China's Plans for Its Own Car Brands Stall
Liu Yu thought he was making a pretty generous offer: a $1 million subsidy to entrepreneurs willing to build a dealership for BAIC Motor’s Beijing car brand. Although that covers three-fourths of the cost of each outlet, the BAIC deputy sales chief has struggled to recruit the 150 dealer candidates he wants by yearend. In contrast, BAIC’s state-run parent company has no trouble finding dealers for its joint ventures with Mercedes-Benz maker Daimler and Hyundai Motor—even without subsidies. “China’s indigenous cars are the lowest in the food chain,” says Liu. “Many consumers are biased against them.”
Three decades after China began requiring foreign automakers to form ventures with domestic manufacturers to build cars in the country, the strategy appears to be failing in one of its key goals. While the policy has attracted investment and created millions of jobs, it’s done little to help China build strong car brands of its own. “We’ve been trying to exchange market access for technology, but we’ve barely gotten hold of any key technologies in the past 30 years,” says Liao Xionghui, vice president of car and motorcycle maker Lifan Industry Group.
Chinese auto brands have lost a quarter of their market share in the past two years as consumers choose vehicles made by foreigners such as General Motors and Volkswagen. As many as half of China’s 171 local carmakers may go out of business within three years, the state-backed auto association predicts, as foreign brands push into smaller cities.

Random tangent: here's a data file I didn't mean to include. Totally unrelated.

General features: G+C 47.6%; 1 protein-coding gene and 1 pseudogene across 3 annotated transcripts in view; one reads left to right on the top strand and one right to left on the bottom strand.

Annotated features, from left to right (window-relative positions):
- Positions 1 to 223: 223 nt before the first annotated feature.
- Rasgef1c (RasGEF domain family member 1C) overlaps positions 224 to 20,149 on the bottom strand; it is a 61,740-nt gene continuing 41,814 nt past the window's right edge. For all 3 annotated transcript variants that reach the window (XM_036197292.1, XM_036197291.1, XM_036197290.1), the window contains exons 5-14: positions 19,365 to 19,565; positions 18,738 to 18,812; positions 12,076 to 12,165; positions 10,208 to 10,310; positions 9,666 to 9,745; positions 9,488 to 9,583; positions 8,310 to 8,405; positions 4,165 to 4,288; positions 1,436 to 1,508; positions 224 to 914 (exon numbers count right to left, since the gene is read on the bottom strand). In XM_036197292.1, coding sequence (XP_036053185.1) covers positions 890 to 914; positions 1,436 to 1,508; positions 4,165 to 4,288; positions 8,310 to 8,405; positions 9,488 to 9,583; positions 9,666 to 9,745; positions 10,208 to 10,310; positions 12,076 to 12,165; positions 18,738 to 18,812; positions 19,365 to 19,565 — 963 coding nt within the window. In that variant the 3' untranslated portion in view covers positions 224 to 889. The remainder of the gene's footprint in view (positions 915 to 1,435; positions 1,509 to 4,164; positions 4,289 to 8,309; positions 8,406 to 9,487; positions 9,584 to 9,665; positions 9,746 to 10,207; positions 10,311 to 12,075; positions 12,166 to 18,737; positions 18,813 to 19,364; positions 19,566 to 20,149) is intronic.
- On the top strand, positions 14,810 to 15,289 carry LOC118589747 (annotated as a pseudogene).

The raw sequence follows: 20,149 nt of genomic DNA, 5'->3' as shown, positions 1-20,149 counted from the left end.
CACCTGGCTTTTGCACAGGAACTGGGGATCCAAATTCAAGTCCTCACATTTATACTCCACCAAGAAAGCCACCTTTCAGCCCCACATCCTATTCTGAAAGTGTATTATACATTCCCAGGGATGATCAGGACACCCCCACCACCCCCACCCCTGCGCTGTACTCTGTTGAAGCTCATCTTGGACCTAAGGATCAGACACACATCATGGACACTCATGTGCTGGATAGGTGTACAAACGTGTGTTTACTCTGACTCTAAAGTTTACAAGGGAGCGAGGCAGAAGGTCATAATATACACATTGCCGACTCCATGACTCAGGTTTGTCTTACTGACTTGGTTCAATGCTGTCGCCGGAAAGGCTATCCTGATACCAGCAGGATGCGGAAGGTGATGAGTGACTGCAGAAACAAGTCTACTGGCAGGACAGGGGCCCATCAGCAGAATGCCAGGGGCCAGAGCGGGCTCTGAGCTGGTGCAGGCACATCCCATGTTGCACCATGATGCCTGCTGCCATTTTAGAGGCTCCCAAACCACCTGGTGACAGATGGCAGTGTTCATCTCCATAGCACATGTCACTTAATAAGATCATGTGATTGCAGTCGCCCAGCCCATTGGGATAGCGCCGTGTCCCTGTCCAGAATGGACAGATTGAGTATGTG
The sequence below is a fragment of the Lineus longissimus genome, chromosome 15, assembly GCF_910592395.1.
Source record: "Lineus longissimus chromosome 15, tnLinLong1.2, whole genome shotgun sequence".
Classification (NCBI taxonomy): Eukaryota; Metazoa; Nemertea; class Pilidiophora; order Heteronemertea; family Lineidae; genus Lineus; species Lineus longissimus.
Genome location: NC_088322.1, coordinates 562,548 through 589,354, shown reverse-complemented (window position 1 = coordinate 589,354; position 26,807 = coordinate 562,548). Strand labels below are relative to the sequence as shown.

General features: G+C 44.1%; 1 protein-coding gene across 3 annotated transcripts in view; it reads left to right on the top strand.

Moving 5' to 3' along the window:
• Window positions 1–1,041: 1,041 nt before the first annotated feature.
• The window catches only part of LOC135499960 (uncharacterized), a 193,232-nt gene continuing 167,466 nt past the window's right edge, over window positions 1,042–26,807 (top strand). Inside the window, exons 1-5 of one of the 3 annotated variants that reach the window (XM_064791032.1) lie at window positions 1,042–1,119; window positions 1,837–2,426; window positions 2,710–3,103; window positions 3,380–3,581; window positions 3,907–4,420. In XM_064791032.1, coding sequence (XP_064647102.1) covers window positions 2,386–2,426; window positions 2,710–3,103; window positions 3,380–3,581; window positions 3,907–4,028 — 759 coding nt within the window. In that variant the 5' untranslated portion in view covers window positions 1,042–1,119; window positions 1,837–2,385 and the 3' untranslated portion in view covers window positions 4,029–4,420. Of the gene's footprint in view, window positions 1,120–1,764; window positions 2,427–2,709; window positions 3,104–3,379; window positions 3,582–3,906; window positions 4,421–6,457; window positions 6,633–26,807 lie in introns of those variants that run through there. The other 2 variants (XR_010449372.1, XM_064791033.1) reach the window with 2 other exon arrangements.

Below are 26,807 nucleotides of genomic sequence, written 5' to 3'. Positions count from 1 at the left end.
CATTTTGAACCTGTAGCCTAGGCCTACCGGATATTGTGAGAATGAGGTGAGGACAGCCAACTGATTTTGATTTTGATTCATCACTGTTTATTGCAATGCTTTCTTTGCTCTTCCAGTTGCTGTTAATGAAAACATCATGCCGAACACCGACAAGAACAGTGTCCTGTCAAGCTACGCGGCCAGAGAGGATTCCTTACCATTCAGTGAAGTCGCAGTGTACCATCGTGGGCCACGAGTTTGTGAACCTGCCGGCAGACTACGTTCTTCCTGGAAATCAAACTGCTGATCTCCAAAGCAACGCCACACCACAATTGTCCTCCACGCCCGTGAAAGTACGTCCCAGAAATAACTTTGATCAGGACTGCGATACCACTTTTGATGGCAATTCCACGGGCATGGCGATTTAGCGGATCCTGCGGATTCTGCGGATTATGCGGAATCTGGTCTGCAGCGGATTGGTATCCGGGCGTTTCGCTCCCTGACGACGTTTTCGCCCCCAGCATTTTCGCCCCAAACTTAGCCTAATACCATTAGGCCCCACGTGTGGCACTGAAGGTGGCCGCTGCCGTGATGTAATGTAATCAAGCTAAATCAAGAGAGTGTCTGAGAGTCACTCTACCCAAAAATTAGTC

Foreign and joint-venture brands had 63 percent of the passenger-vehicle market in July, says the China Association of Automobile Manufacturers. Domestic brands saw their share decline to 37 percent from 49.2 percent in January 2010. “There is a belief … that international brands have more technology, in some cases better craftsmanship,” says Joe Hinrichs, president of Ford Motor’s Asia-Pacific and Africa region.
Chinese carmakers have grown dependent on profits from manufacturing for foreigners, neglecting their own brands, says Daiwa Capital Markets analyst Jeff Chung. “Foreign partners are not willing to transfer their key technology to local partners, and most state-owned companies don’t really care that much,” he says. “Their focus is more on sales volume and a high utilization rate.”
The country in 2009 became the world’s largest market for new vehicles, with sales of more than 18 million cars last year. The industry today accounts for 30 million jobs, or 11 percent of China’s workforce.
Although Chinese cars have improved considerably over the years, according to J.D. Power and Associates’ annual dependability study, problems with local nameplates still exceed those of foreign brands by 75 percent. To boost their appeal, some Chinese automakers have brought in star designers from abroad. BAIC’s parent in April hired Leonardo Fioravanti, who designed the Ferrari Daytona, as chief design officer. BMW’s China partner, Brilliance China Automotive Holdings, lured Dimitri Vicedomini from Italian design house Pininfarina.
China’s government has partially met its 2011 targets to have two to three national automakers with annual sales exceeding 2 million cars and four to five with more than 1 million deliveries each. SAIC Motor, Dongfeng Motor Group, China FAW Group, and China Changan Automobile Group each sold more than 2 million vehicles last year. Among the rest, only BAIC topped the 1 million-unit mark. Yet even the stars haven’t fared well with cars they developed themselves. SAIC, Dongfeng, and China FAW generated less than 10 percent of their profit last year from selling their own passenger-vehicle brands, says China FAW Deputy Engineer-General Zhou Yongjiang.